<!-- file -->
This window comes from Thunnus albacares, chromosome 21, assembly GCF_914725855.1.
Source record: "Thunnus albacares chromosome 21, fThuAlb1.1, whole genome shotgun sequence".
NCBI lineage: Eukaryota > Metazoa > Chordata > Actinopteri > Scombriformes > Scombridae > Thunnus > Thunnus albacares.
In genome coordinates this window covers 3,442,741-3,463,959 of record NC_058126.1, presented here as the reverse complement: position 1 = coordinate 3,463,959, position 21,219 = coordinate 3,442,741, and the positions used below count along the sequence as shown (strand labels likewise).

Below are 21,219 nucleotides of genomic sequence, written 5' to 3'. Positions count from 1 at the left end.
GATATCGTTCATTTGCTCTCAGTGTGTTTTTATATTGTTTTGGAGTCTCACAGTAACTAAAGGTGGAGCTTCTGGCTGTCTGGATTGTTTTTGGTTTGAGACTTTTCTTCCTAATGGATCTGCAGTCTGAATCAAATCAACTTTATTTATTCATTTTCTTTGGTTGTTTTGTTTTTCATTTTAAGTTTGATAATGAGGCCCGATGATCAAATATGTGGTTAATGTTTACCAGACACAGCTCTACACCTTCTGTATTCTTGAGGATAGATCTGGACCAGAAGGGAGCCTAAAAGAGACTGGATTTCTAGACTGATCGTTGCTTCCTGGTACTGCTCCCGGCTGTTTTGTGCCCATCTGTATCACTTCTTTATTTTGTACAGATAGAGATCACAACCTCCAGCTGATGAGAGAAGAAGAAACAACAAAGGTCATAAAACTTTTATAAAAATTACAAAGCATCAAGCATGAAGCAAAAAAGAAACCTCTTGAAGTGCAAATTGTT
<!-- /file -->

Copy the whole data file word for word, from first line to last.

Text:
This window comes from Thunnus albacares, chromosome 21, assembly GCF_914725855.1.
Source record: "Thunnus albacares chromosome 21, fThuAlb1.1, whole genome shotgun sequence".
NCBI lineage: Eukaryota > Metazoa > Chordata > Actinopteri > Scombriformes > Scombridae > Thunnus > Thunnus albacares.
In genome coordinates this window covers 3,442,741-3,463,959 of record NC_058126.1, presented here as the reverse complement: position 1 = coordinate 3,463,959, position 21,219 = coordinate 3,442,741, and the positions used below count along the sequence as shown (strand labels likewise).

Below are 21,219 nucleotides of genomic sequence, written 5' to 3'. Positions count from 1 at the left end.
GATATCGTTCATTTGCTCTCAGTGTGTTTTTATATTGTTTTGGAGTCTCACAGTAACTAAAGGTGGAGCTTCTGGCTGTCTGGATTGTTTTTGGTTTGAGACTTTTCTTCCTAATGGATCTGCAGTCTGAATCAAATCAACTTTATTTATTCATTTTCTTTGGTTGTTTTGTTTTTCATTTTAAGTTTGATAATGAGGCCCGATGATCAAATATGTGGTTAATGTTTACCAGACACAGCTCTACACCTTCTGTATTCTTGAGGATAGATCTGGACCAGAAGGGAGCCTAAAAGAGACTGGATTTCTAGACTGATCGTTGCTTCCTGGTACTGCTCCCGGCTGTTTTGTGCCCATCTGTATCACTTCTTTATTTTGTACAGATAGAGATCACAACCTCCAGCTGATGAGAGAAGAAGAAACAACAAAGGTCATAAAACTTTTATAAAAATTACAAAGCATCAAGCATGAAGCAAAAAAGAAACCTCTTGAAGTGCAAATTGTT